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From:lyssabard
Date:November 29th, 2008 01:36 am (UTC)
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I have to beg to differ here. I rate that has a higher level of abuse and trauma present in the way that Oskar is first seen, stabbing at the pole with a knife, chanting, "Squeal like a pig!". The psychological comes out to hit harder, making the physical violence more harsh when you see it become "real". Kids holding eachother while others attack, the blood and body parts in the water at the end--sound was well used in this film, alternating with the silences. Setup for psychological horror was very powerful and well done--a man being hung by his feet, while the killer gets a vacuum pump, buckets, lays out plastic sheeting--it all becomes very visceral when put together and I do not recommend those parts for certain triggers. I know B would NOT have been able to sit through the movie, alas.

[User Picture]
From:lyssabard
Date:November 29th, 2008 01:36 am (UTC)
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That said, it was really really excellant and those scenes *were* few--but they are there.
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From:andrewducker
Date:November 28th, 2008 10:39 am (UTC)
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I saw the trailer for this a few weeks ago and it looks excellent. I'm looking forward to it appearing over here.
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From:lyssabard
Date:November 29th, 2008 01:32 am (UTC)
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From watching a Youtube video with the director and then reading a bit more about the book on Amazon, the guardian figure in the book IS an avid pedophile, but, as the director noted, if he had kept that change in then the movie would've been all about that rather than the complex story it is. Bronnie and I went to see it; it had too many triggers for B.

Now, the book apparently goes even further into the tale as a study of victimization, and how the choices characters make in the face of that affect them. Young Oskar actually has aspirations of being a serial killer, for instance--so perhaps in the end, due to his treatment, he would end up a more suitable guardian for Eli, provided he didn't lose heart and she not lose affection for him in his old age. (One could hope.) I am, you understand, going to pounce on this book immediately.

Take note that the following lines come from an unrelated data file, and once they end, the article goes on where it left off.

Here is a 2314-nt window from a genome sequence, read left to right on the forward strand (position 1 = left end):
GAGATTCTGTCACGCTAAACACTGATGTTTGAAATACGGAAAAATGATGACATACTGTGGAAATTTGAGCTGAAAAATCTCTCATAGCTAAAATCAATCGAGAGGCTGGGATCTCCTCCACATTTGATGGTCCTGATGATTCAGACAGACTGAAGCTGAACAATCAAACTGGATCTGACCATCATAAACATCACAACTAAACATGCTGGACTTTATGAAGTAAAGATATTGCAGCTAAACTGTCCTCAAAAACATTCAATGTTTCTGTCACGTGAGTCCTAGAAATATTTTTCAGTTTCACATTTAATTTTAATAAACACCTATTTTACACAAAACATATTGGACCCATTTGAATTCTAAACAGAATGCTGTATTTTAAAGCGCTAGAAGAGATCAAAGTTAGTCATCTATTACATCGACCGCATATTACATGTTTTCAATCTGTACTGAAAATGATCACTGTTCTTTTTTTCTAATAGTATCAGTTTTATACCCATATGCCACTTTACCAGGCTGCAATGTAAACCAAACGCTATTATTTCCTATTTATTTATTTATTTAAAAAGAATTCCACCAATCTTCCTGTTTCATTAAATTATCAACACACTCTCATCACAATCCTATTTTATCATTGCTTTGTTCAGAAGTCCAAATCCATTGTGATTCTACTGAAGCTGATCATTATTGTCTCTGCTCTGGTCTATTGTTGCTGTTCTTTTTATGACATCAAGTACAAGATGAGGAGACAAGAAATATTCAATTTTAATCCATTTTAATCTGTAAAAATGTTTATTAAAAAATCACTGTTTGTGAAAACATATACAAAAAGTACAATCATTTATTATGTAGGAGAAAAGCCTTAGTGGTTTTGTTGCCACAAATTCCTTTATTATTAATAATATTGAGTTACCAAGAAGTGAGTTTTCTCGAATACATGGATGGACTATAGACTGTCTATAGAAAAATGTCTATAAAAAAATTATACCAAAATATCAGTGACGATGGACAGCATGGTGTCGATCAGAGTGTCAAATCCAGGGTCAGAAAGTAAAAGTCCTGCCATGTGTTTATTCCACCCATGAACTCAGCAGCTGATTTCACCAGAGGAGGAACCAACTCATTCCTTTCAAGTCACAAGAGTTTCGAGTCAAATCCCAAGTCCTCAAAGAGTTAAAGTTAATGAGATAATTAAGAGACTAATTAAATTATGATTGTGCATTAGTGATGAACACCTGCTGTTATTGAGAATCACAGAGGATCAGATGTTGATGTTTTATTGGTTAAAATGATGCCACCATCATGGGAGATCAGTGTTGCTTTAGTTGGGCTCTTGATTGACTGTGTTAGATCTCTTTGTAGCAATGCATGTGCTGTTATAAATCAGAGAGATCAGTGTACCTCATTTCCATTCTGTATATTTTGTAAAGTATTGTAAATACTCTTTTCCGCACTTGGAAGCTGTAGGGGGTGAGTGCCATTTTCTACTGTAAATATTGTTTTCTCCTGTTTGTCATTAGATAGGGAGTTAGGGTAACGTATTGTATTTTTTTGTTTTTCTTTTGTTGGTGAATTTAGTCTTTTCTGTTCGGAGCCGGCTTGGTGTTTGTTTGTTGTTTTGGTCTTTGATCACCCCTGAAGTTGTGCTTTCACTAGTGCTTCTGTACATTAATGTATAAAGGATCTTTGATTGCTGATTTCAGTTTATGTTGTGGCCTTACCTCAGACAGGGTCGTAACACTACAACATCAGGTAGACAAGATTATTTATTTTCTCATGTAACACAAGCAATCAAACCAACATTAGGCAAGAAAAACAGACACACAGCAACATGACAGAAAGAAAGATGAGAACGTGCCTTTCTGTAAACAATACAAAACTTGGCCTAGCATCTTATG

I find the love story VERY interesting, especially in light of the recent Twilight movie and the vampire genre moving into the YA realms. Especially of interest to me is the obvious sexuality present in the vampire mythos and how it is interpreted and manifested towards characters of different ages/nationalities. (Especially given American attitudes of sex in different religious/social classes--children are to be protected, or educated as if it is expected--and are marketed to as young adults--and the meta involved in the fact that the camera in cinema fetishizes the view of children/any vampire victim in general. Did you note the camera shots were mostly waist high or mouth shots in LtROI?)

....Damn, I could have an ICFA paper here, maybe. My first since grad school, if I have the time to tweak it up. Heh.

And I agree, the US remake will need to be burned--but it would be integral to a critical theory paper between the two POVs. :)


[User Picture]
From:heron61
Date:November 29th, 2008 03:40 am (UTC)
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the guardian figure in the book IS an avid pedophile

Fascinating, in the movie, he seemed to kill because he envied the boys their youth, because he was old and no longer a suitable companion for Eli.

it had too many triggers for B.

He was the primary reason I put up that warning - I'm certain it would have been a bad idea for him to see it.

And I agree, the US remake will need to be burned--but it would be integral to a critical theory paper between the two POVs. :)

Indeed.